Embraer in engine talks as it studies clean-sheet airliner

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Embraer is talking to General Electric, Rolls-Royce and Pratt & Whitney about new-generation engines to power a potential clean-sheet airliner design under study which is larger than the E-Jet family, a top Embraer official reveals.

In what is perhaps the Brazilian airframer's strongest indication yet that it may bring to market a clean-sheet competitor to Bombardier's P&W geared turbofan-powered CSeries, Embraer executive vice president airline market Mauro Kern says that Embraer is studying "some possible work with a little bigger [aircraft] than the current 195, not only in terms of using the current platform, but also in terms of actually a new design".

The four-abreast Embraer 195 in operation today is the airframer's largest commercial aircraft and can seat about 120 passengers at its highest density. Bombardier's five-abreast CSeries is targeted for the 110/130-seat market, and can seat up to 145 passengers. It is expected to enter into service in late 2013.

If Embraer opts to develop a next-generation aircraft based on a clean-sheet design, it would need "a new-generation engine", says Kern. To that end, Embraer has been "in talks with the three big engine guys [GE, Rolls-Royce and P&W] about a possible new platform to support new airplanes".

He adds: "GE is a very close partner of ours [as] they are working with us on the E-Jets, and we are talking with GE basically besides Pratt and Rolls right now."

However, while P&W "started this race with the geared turbofan, and GE and Rolls are very seriously looking at new technology for a new generation engine", Embraer does not see "enough maturity to make a decision at this point", says Kern, adding: "Maybe in 18 to 24 months we'll have a better, more clearer view about that."

Industry sources say that the thrust requirement for the size of aircraft being considered by Embraer is likely to be beyond the nominal 20,000lb (89kN) upper threshold agreed by CFM International partners GE and Snecma for unilateral engine development, meaning that the any offering would likely come from CFM.

 

 

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Another big consideration for Embraer as it studies the market is airframe technology, says Kern. "In terms of airplane platforms, basically, before we launch anything new, beside the engines, there is also the decision on what new technology will have to be incorporated into any new airplane," he says. "We have a very comprehensive technology development programme running here at Embraer...to use the leading edge technology when the time comes to make a decision."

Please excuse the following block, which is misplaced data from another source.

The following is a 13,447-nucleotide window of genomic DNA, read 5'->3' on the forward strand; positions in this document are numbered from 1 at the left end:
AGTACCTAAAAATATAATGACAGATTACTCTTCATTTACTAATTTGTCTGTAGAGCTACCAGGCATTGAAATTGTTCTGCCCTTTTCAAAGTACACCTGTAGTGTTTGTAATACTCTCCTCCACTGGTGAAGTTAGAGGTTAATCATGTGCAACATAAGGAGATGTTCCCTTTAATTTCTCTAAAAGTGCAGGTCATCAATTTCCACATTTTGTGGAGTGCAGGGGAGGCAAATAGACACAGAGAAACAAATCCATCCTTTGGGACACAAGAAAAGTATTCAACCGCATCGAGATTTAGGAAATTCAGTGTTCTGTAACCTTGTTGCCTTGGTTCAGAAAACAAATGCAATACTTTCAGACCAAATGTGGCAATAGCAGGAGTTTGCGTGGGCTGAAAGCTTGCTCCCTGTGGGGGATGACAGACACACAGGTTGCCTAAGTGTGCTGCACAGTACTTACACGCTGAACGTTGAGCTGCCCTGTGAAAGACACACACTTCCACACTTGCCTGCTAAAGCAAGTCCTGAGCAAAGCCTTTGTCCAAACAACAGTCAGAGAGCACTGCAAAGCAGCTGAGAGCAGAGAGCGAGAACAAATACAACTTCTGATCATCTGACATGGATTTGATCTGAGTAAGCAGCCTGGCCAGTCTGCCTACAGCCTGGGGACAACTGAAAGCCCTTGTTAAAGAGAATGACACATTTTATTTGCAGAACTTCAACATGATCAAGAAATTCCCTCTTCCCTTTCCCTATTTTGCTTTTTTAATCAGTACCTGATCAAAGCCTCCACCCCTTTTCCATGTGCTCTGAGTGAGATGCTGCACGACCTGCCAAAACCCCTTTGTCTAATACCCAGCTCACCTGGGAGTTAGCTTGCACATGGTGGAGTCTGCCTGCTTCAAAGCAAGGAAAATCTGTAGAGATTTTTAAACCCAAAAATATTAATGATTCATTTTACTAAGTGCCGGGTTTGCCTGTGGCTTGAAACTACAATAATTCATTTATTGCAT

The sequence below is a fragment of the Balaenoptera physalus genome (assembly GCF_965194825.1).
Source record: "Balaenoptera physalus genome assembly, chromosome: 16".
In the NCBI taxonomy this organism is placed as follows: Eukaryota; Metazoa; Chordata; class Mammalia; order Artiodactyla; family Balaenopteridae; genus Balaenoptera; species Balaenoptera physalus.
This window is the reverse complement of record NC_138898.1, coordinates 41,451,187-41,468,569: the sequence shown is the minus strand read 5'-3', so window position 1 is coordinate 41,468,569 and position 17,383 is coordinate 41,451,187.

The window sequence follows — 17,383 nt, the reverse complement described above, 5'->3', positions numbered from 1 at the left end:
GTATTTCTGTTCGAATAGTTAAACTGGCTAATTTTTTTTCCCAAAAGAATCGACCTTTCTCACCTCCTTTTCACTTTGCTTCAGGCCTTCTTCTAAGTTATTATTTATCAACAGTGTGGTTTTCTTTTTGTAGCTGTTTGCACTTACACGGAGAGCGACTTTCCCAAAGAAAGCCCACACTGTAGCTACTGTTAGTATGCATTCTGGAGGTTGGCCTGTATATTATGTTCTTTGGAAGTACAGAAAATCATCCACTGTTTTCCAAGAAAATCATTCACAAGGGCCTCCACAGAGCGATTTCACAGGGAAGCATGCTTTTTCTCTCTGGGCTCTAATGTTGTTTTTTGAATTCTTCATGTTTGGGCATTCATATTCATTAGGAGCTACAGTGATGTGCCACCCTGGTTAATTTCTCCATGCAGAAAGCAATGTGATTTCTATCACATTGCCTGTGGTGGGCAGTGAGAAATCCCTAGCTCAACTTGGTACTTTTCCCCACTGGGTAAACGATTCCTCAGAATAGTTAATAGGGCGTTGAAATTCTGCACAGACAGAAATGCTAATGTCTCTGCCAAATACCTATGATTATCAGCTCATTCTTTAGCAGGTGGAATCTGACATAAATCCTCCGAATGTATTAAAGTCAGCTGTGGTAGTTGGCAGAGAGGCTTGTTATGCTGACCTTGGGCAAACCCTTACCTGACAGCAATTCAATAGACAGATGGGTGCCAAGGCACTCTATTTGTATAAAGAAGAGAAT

Composites are an important part of Embraer's research and development, he adds, but it is too early to determine if a new aircraft would have a composite fuselage or composite wing. The benefit of using, in smaller aircraft, the all-carbon technology being employed by Boeing for the 787 is "a subject of very serious studies today", Kern says.

No decision has been taken as yet. Embraer believes the decision "will rely on the technology and market inputs, which we of course are getting from airlines, and talks we are having with them".

Industry sources say that Delta Air Lines is interested in studying a 130- to 140-seat airliner that could offer equivalent per seat operating economics to its larger mainline narrowbodies, and has spoken to Embraer about the possibilities. A separate source says Embraer and Delta held talks as early as last year.

According to Flight's ACAS database, Delta operates 113 Boeing MD-88s and 16 MD-90s. Its merger partner Northwest Airlines operates over 60 McDonnell Douglas DC-9s, some over 40 years old. Northwest was previously considered a prime candidate for the CSeries.

Kern does not confirm any specific discussions between Embraer and Delta, calling the airframer's conversations with airlines very "general". He adds: "We understand the airlines may have some need for some specific sizes of airplanes and what we are doing today is it is all still very general."

Embraer chief Frederico Curado has said that a decision on a next-generation aircraft will probably not come before 18 to 24 months. "So [with] any new airplane, the soonest will be probably in the second half of the next decade," says Kern.

There may be further impetus for Embraer to bring a new platform to market within the next several years, however. Airbus and Boeing see no urgency for the development of a single-aisle replacement as they continue to enjoy strong demand for their current products, and Airbus' chief salesman, John Leahy, recently said he believed an all-new narrowbody was unlikely to arrive before the early 2020s.

"Boeing and Airbus seem to be pushing their new developments more into the future but we can't be certain about that," says Kern. "There are some indications in that direction, and basically we need to have good, strong, competitive products in the marketplace, so depending on what competitors are doing or will do - and the technology available and the airlines' ability or willingness to increase or renew their fleets - we certainly intend to be ready with strong competitive products at the right time."